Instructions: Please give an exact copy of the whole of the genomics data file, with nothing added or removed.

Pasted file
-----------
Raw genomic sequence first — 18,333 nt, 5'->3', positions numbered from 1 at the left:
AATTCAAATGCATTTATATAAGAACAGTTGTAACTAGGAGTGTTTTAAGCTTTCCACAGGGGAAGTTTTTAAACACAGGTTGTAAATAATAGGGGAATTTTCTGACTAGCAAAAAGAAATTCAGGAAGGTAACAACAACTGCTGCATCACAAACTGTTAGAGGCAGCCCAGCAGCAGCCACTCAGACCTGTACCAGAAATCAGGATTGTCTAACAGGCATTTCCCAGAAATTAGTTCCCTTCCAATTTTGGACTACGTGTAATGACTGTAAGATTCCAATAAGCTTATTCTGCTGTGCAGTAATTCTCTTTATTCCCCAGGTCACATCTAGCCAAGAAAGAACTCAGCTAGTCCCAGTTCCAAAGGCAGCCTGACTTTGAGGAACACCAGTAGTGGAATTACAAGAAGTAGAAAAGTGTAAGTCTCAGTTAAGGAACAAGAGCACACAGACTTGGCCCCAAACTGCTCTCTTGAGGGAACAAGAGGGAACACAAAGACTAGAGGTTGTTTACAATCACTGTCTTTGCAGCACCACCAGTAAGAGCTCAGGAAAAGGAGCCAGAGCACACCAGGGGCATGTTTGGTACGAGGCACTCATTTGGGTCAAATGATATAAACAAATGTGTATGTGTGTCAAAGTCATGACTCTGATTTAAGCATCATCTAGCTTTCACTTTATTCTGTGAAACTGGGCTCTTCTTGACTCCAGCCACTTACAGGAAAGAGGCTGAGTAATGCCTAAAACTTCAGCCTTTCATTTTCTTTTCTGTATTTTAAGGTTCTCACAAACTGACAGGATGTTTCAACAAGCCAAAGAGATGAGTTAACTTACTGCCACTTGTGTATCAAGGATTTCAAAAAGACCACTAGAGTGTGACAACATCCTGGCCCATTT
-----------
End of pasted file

Raw genomic sequence first — 18,333 nt, 5'->3', positions numbered from 1 at the left:
AATTCAAATGCATTTATATAAGAACAGTTGTAACTAGGAGTGTTTTAAGCTTTCCACAGGGGAAGTTTTTAAACACAGGTTGTAAATAATAGGGGAATTTTCTGACTAGCAAAAAGAAATTCAGGAAGGTAACAACAACTGCTGCATCACAAACTGTTAGAGGCAGCCCAGCAGCAGCCACTCAGACCTGTACCAGAAATCAGGATTGTCTAACAGGCATTTCCCAGAAATTAGTTCCCTTCCAATTTTGGACTACGTGTAATGACTGTAAGATTCCAATAAGCTTATTCTGCTGTGCAGTAATTCTCTTTATTCCCCAGGTCACATCTAGCCAAGAAAGAACTCAGCTAGTCCCAGTTCCAAAGGCAGCCTGACTTTGAGGAACACCAGTAGTGGAATTACAAGAAGTAGAAAAGTGTAAGTCTCAGTTAAGGAACAAGAGCACACAGACTTGGCCCCAAACTGCTCTCTTGAGGGAACAAGAGGGAACACAAAGACTAGAGGTTGTTTACAATCACTGTCTTTGCAGCACCACCAGTAAGAGCTCAGGAAAAGGAGCCAGAGCACACCAGGGGCATGTTTGGTACGAGGCACTCATTTGGGTCAAATGATATAAACAAATGTGTATGTGTGTCAAAGTCATGACTCTGATTTAAGCATCATCTAGCTTTCACTTTATTCTGTGAAACTGGGCTCTTCTTGACTCCAGCCACTTACAGGAAAGAGGCTGAGTAATGCCTAAAACTTCAGCCTTTCATTTTCTTTTCTGTATTTTAAGGTTCTCACAAACTGACAGGATGTTTCAACAAGCCAAAGAGATGAGTTAACTTACTGCCACTTGTGTATCAAGGATTTCAAAAAGACCACTAGAGTGTGACAACATCCTGGCCCATTT